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Putting the ‘AR’ in Art

Before Nintendo and PlayStation became household staples for middle-class American gamers, there were the arcades of the late 70s and early 80s. For many of that era, games like Donkey Kong and Space Invaders were first experienced as big blinking machines that sucked up your spare change. The Arcade’s Golden Era came to a close towards the late 90s, when home consoles (and later personal ones) dominated. Today in my home city, arcades are making a comeback, but this time with a modern update.

At the newly opened House of VR, patrons are invited to experience new realities. The virtual reality arcade located at 639 Queen Street West in Toronto is on a mission to foster the adoption of emerging technologies. “The stat we heard was that over 90% of Canadians have not tried VR, so we want to put a dent in that,” says Jonah Brotman, co-founder of House of VR. At the arcade, customers can try traditional VR as well as green screen VR, which superimposes users into the game so family and friends can watch. The pairing of the green screens with TV screens showing a player’s activity makes the otherwise isolating experience of stapping on a headset and entering a new world a much more social one.

It’s not just virtual reality that House of VR is introducing to audiences. On August 1ST, the playroom unveiled Prosthetic Reality, an augmented reality art exhibit inviting the public to engage with art in a new way. “For those who don’t know, the main difference between virtual and augmented reality is that with VR you put on a headset and escape to a different world, whereas with AR you see additional realities in your existing world,” Brotman explains. For the exhibit, which is on until August 15th, attendees must download the smartphone app Eyejack, which enables the AR experience. While the artworks on the walls are interesting as standalone pieces, with augmented reality, they’re able to come to live with colour, animation, and even sound.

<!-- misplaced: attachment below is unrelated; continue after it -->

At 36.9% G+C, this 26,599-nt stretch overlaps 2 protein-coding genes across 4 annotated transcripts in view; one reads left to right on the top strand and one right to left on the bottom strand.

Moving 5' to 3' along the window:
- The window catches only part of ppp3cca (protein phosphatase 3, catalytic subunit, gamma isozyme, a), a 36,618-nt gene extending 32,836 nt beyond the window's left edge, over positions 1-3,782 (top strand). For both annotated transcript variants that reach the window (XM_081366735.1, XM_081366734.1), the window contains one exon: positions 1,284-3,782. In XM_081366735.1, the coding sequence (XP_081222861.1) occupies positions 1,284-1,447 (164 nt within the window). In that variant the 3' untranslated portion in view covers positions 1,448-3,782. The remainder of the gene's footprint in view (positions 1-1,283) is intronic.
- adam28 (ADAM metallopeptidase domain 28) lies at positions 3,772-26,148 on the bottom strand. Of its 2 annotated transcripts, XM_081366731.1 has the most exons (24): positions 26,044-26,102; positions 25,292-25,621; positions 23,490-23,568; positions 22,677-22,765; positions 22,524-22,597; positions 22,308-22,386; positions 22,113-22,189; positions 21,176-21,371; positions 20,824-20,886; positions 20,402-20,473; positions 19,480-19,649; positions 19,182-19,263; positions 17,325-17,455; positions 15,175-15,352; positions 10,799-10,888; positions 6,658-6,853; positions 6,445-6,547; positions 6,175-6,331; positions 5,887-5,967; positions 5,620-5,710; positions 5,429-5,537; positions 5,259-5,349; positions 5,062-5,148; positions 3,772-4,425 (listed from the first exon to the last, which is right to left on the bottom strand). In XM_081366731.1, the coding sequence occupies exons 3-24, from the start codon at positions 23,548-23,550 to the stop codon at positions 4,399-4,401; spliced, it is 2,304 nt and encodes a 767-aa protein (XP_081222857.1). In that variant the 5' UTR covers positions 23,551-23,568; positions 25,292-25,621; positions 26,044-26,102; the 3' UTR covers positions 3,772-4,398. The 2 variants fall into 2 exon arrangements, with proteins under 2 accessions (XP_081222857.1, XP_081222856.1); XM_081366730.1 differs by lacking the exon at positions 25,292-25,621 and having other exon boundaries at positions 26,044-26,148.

If you’re having trouble picturing what that looks like, check out this neat video from EyeJack that shows how the app is able to use image-recognition technology to act as a trigger for the animation inside the camera of the app. Users are also able to record what they’re seeing for sharing on social media.

Prosthetic Reality is a collaboration with SUTU, an artist and the creator of the Eyejack app, as well as 30 artists from around the world. The exhibit is also supported by Crayola Crayons, who helped transform House of VR’s pillow lounge into an augmented reality colouring zone featuring Colour Alive 2.0, Crayola’s AR colouring kit.

House of VR isn’t the only exhibit in Toronto where you can experience augmented reality art. Recently, the Art Gallery of Ontario (or AGO to locals) unveiled Reblink, an AR exhibit encouraging audiences to engage with art in an entirely new way. For the exhibit, the AGO teamed up with digital artist Alex Mayhew and his team at Impossible Things to create layers that can be added on top of the art and experienced through a tablet or smartphone. Old paintings, such as The Marchesa Casati, are given a modern update. Look through the lens of the app and the Marchesa—who was the Kim Kardashian of her time—is now taking her own picture with a selfie stick.

While both exhibits leverage AR, the impacts are different. Reblink creates a conversation about the relationship between physical and digital, between old and new. With its psychedelic animations and dream-like imagery, Prosthetic Reality stimulates acid trip. Digital designer SUTU and the artists showcased alongside him seem to be gesturing to the many realities that are available to us if we only look through the right lens. In a world of “alternative facts” and “fake news,” certainty has never been so contested. Perhaps it’s fitting, then, that AR is emerging as an artform that’s able to capture the slippery and subjective nature of reality.

Prosthetic Reality is on at House of VR until August 15th. Learn more about the exhibit here. 

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